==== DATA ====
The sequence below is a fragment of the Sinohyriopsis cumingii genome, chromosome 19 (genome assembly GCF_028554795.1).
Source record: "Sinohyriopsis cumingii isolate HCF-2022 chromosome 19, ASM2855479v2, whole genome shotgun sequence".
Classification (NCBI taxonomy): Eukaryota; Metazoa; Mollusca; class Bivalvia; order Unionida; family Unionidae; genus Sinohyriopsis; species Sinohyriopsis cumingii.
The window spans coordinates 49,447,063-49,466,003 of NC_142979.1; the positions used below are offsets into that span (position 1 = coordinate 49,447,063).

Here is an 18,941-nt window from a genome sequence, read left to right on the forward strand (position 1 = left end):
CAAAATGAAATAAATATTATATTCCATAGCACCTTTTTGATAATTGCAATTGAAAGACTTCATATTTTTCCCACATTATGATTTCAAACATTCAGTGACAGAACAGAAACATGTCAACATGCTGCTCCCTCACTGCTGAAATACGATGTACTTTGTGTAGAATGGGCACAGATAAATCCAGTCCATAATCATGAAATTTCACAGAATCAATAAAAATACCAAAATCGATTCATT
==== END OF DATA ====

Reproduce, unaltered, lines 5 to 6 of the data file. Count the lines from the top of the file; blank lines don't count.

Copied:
Here is an 18,941-nt window from a genome sequence, read left to right on the forward strand (position 1 = left end):
CAAAATGAAATAAATATTATATTCCATAGCACCTTTTTGATAATTGCAATTGAAAGACTTCATATTTTTCCCACATTATGATTTCAAACATTCAGTGACAGAACAGAAACATGTCAACATGCTGCTCCCTCACTGCTGAAATACGATGTACTTTGTGTAGAATGGGCACAGATAAATCCAGTCCATAATCATGAAATTTCACAGAATCAATAAAAATACCAAAATCGATTCATT